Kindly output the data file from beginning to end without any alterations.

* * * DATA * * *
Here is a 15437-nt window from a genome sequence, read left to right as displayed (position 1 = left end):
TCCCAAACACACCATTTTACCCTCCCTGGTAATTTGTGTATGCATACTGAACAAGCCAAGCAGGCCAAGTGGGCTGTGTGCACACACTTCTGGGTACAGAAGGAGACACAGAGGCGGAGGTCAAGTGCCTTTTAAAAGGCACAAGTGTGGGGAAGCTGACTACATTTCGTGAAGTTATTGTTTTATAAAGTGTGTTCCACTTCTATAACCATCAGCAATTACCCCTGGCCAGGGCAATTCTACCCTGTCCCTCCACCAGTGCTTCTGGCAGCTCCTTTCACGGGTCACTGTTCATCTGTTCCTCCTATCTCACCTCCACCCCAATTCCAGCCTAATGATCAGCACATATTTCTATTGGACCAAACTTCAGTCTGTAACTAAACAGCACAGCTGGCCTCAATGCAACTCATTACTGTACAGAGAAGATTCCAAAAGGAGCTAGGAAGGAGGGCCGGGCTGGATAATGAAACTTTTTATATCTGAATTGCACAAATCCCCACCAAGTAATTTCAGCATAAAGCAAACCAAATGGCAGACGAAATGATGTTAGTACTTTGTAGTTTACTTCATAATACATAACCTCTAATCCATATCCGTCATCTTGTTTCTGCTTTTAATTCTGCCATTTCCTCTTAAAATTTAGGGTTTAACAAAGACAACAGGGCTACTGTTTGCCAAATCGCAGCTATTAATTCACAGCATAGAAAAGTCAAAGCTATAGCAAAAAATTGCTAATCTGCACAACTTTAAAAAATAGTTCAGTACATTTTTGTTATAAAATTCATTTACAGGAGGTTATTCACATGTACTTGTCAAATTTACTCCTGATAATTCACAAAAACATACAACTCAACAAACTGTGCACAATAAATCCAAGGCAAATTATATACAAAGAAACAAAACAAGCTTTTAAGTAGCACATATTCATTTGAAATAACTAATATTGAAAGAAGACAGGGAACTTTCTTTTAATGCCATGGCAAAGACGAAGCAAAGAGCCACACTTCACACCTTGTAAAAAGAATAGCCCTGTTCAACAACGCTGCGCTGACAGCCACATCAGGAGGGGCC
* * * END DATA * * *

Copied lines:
Here is a 15437-nt window from a genome sequence, read left to right as displayed (position 1 = left end):
TCCCAAACACACCATTTTACCCTCCCTGGTAATTTGTGTATGCATACTGAACAAGCCAAGCAGGCCAAGTGGGCTGTGTGCACACACTTCTGGGTACAGAAGGAGACACAGAGGCGGAGGTCAAGTGCCTTTTAAAAGGCACAAGTGTGGGGAAGCTGACTACATTTCGTGAAGTTATTGTTTTATAAAGTGTGTTCCACTTCTATAACCATCAGCAATTACCCCTGGCCAGGGCAATTCTACCCTGTCCCTCCACCAGTGCTTCTGGCAGCTCCTTTCACGGGTCACTGTTCATCTGTTCCTCCTATCTCACCTCCACCCCAATTCCAGCCTAATGATCAGCACATATTTCTATTGGACCAAACTTCAGTCTGTAACTAAACAGCACAGCTGGCCTCAATGCAACTCATTACTGTACAGAGAAGATTCCAAAAGGAGCTAGGAAGGAGGGCCGGGCTGGATAATGAAACTTTTTATATCTGAATTGCACAAATCCCCACCAAGTAATTTCAGCATAAAGCAAACCAAATGGCAGACGAAATGATGTTAGTACTTTGTAGTTTACTTCATAATACATAACCTCTAATCCATATCCGTCATCTTGTTTCTGCTTTTAATTCTGCCATTTCCTCTTAAAATTTAGGGTTTAACAAAGACAACAGGGCTACTGTTTGCCAAATCGCAGCTATTAATTCACAGCATAGAAAAGTCAAAGCTATAGCAAAAAATTGCTAATCTGCACAACTTTAAAAAATAGTTCAGTACATTTTTGTTATAAAATTCATTTACAGGAGGTTATTCACATGTACTTGTCAAATTTACTCCTGATAATTCACAAAAACATACAACTCAACAAACTGTGCACAATAAATCCAAGGCAAATTATATACAAAGAAACAAAACAAGCTTTTAAGTAGCACATATTCATTTGAAATAACTAATATTGAAAGAAGACAGGGAACTTTCTTTTAATGCCATGGCAAAGACGAAGCAAAGAGCCACACTTCACACCTTGTAAAAAGAATAGCCCTGTTCAACAACGCTGCGCTGACAGCCACATCAGGAGGGGCC